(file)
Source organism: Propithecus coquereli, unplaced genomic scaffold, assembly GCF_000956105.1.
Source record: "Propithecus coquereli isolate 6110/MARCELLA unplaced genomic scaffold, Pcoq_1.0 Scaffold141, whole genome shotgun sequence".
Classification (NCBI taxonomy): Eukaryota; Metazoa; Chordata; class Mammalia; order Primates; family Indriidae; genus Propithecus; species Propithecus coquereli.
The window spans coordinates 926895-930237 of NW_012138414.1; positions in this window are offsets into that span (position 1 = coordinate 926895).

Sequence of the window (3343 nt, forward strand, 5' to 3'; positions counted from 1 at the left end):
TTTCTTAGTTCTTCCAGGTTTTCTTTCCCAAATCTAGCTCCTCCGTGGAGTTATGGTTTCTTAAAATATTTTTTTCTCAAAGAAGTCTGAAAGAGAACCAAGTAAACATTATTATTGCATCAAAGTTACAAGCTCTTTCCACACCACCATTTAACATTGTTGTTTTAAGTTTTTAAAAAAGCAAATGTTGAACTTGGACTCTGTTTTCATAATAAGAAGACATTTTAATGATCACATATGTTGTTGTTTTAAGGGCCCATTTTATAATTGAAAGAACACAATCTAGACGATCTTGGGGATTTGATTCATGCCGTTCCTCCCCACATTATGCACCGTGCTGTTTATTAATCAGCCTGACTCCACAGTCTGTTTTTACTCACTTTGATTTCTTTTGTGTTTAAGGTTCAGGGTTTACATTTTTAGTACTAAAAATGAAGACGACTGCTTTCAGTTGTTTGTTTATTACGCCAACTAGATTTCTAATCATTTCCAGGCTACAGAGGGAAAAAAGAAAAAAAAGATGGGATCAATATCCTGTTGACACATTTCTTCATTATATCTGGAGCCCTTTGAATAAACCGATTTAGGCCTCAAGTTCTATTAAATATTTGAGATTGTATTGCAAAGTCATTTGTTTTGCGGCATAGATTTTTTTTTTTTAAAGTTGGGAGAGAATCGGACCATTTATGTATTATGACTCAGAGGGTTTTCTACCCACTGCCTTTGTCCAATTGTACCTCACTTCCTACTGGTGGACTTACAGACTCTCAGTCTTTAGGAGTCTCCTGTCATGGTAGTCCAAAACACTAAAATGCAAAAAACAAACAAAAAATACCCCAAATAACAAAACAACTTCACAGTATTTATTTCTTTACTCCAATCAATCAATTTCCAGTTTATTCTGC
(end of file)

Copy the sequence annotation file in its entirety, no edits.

Source organism: Propithecus coquereli, unplaced genomic scaffold, assembly GCF_000956105.1.
Source record: "Propithecus coquereli isolate 6110/MARCELLA unplaced genomic scaffold, Pcoq_1.0 Scaffold141, whole genome shotgun sequence".
Classification (NCBI taxonomy): Eukaryota; Metazoa; Chordata; class Mammalia; order Primates; family Indriidae; genus Propithecus; species Propithecus coquereli.
The window spans coordinates 926895-930237 of NW_012138414.1; positions in this window are offsets into that span (position 1 = coordinate 926895).

Sequence of the window (3343 nt, forward strand, 5' to 3'; positions counted from 1 at the left end):
TTTCTTAGTTCTTCCAGGTTTTCTTTCCCAAATCTAGCTCCTCCGTGGAGTTATGGTTTCTTAAAATATTTTTTTCTCAAAGAAGTCTGAAAGAGAACCAAGTAAACATTATTATTGCATCAAAGTTACAAGCTCTTTCCACACCACCATTTAACATTGTTGTTTTAAGTTTTTAAAAAAGCAAATGTTGAACTTGGACTCTGTTTTCATAATAAGAAGACATTTTAATGATCACATATGTTGTTGTTTTAAGGGCCCATTTTATAATTGAAAGAACACAATCTAGACGATCTTGGGGATTTGATTCATGCCGTTCCTCCCCACATTATGCACCGTGCTGTTTATTAATCAGCCTGACTCCACAGTCTGTTTTTACTCACTTTGATTTCTTTTGTGTTTAAGGTTCAGGGTTTACATTTTTAGTACTAAAAATGAAGACGACTGCTTTCAGTTGTTTGTTTATTACGCCAACTAGATTTCTAATCATTTCCAGGCTACAGAGGGAAAAAAGAAAAAAAAGATGGGATCAATATCCTGTTGACACATTTCTTCATTATATCTGGAGCCCTTTGAATAAACCGATTTAGGCCTCAAGTTCTATTAAATATTTGAGATTGTATTGCAAAGTCATTTGTTTTGCGGCATAGATTTTTTTTTTTTAAAGTTGGGAGAGAATCGGACCATTTATGTATTATGACTCAGAGGGTTTTCTACCCACTGCCTTTGTCCAATTGTACCTCACTTCCTACTGGTGGACTTACAGACTCTCAGTCTTTAGGAGTCTCCTGTCATGGTAGTCCAAAACACTAAAATGCAAAAAACAAACAAAAAATACCCCAAATAACAAAACAACTTCACAGTATTTATTTCTTTACTCCAATCAATCAATTTCCAGTTTATTCTGC